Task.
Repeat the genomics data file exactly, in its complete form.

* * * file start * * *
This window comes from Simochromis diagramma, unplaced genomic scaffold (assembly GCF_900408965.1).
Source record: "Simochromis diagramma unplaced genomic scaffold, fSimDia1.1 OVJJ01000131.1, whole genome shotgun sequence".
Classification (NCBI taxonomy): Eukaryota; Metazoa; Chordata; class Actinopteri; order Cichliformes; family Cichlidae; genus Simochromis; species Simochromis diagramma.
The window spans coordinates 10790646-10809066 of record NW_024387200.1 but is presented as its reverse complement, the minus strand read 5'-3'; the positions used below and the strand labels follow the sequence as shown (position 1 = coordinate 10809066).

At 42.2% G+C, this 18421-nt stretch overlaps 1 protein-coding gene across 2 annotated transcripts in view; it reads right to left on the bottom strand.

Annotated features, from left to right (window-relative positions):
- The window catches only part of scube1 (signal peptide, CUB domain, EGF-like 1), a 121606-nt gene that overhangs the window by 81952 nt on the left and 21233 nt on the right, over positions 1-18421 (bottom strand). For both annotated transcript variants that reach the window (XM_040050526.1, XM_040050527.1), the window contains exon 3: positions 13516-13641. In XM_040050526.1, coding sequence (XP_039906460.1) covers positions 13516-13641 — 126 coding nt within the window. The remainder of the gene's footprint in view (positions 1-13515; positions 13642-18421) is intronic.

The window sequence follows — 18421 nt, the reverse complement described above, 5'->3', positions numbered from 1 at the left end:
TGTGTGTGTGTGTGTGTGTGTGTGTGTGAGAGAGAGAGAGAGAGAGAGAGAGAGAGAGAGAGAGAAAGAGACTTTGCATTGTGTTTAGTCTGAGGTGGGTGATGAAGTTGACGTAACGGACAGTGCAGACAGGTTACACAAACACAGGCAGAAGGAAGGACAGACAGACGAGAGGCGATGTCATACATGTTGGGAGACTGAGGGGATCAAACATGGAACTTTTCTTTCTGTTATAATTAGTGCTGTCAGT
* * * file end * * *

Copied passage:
This window comes from Simochromis diagramma, unplaced genomic scaffold (assembly GCF_900408965.1).
Source record: "Simochromis diagramma unplaced genomic scaffold, fSimDia1.1 OVJJ01000131.1, whole genome shotgun sequence".
Classification (NCBI taxonomy): Eukaryota; Metazoa; Chordata; class Actinopteri; order Cichliformes; family Cichlidae; genus Simochromis; species Simochromis diagramma.
The window spans coordinates 10790646-10809066 of record NW_024387200.1 but is presented as its reverse complement, the minus strand read 5'-3'; the positions used below and the strand labels follow the sequence as shown (position 1 = coordinate 10809066).

At 42.2% G+C, this 18421-nt stretch overlaps 1 protein-coding gene across 2 annotated transcripts in view; it reads right to left on the bottom strand.

Annotated features, from left to right (window-relative positions):
- The window catches only part of scube1 (signal peptide, CUB domain, EGF-like 1), a 121606-nt gene that overhangs the window by 81952 nt on the left and 21233 nt on the right, over positions 1-18421 (bottom strand). For both annotated transcript variants that reach the window (XM_040050526.1, XM_040050527.1), the window contains exon 3: positions 13516-13641. In XM_040050526.1, coding sequence (XP_039906460.1) covers positions 13516-13641 — 126 coding nt within the window. The remainder of the gene's footprint in view (positions 1-13515; positions 13642-18421) is intronic.

The window sequence follows — 18421 nt, the reverse complement described above, 5'->3', positions numbered from 1 at the left end:
TGTGTGTGTGTGTGTGTGTGTGTGTGTGAGAGAGAGAGAGAGAGAGAGAGAGAGAGAGAGAGAGAAAGAGACTTTGCATTGTGTTTAGTCTGAGGTGGGTGATGAAGTTGACGTAACGGACAGTGCAGACAGGTTACACAAACACAGGCAGAAGGAAGGACAGACAGACGAGAGGCGATGTCATACATGTTGGGAGACTGAGGGGATCAAACATGGAACTTTTCTTTCTGTTATAATTAGTGCTGTCAGT